THE GOLDEN AGE OF RUSSIAN POETRY:
WHO OR WHAT WAS THE PUSHKIN PLEIAD?
MR. MICHAEL PURSGLOVE, M.Phil.
The term "pleiad" has been applied to groups of writers (theoretically seven in number) in Ancient Greece, France and Russia. The term "Pushkin Pleiad" will probably be familiar to anyone who has studied the Golden Age of Russian Poetry. Who first used the term and when? What did they mean by it? Is the term any different from the "Pushkin School" or the "Pushkin Circle"? How many poets can be considered members of the Pushkin Pleiad (critics differ considerably on this question)? What are the criteria for, as it were, membership? Does any other major Russian poet have a Pleiad?
These and related questions will be considered and, hopefully, answered by Michael Pursglove. He is a retired Senior Lecturer in Modern Languages at Exeter University. He also taught Russian language and literature at the Universities of Ulster, Reading and Bath. Among his prose translations are book length versions of D.V. Grigorovich's Anton-Goremyka and Bobyl (1991, with Nina Allan) and I.S. Turgenev'sFathers and Children (2010), Smoke (2013) and Virgin Soil (2014) - all published by Alma Classics. He has also written widely on Russian literature and translation issues in UK and Russian journals. His published translations of Russian poetry include works by Pushkin, Lermontov, Tiutchev, Yazykov, A.K. Tolstoi, Apukhtin, Larissa Miller and others. He is currently working on a translation of I.S. Turgenev'sDvoryanskoye Gnyezdo for Alma Classics, to be published in 2016, and has recently posted online an annotated translation of V.A. Giliarovskii's Moskva i Moskvichi and Droozya i Vstraichi (www. Gilyarovsky.com).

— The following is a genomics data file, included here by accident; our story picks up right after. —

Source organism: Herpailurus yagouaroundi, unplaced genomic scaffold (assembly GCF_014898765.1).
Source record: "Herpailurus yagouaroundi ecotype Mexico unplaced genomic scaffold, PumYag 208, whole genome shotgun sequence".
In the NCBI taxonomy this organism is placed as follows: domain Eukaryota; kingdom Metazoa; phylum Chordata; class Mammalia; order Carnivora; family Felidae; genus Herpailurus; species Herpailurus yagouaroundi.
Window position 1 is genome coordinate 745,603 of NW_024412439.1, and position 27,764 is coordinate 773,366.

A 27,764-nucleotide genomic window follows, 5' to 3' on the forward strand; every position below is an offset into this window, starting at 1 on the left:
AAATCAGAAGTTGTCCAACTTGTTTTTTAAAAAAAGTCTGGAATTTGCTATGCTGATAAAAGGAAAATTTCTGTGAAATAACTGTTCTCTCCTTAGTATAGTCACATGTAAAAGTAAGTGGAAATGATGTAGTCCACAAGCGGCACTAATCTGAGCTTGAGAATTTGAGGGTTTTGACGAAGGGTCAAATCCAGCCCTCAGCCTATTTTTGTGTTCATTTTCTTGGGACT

This is a GB Russia event and tickets at £7/£5 are only available from the GB Russia Society website at: www.gbrussia.org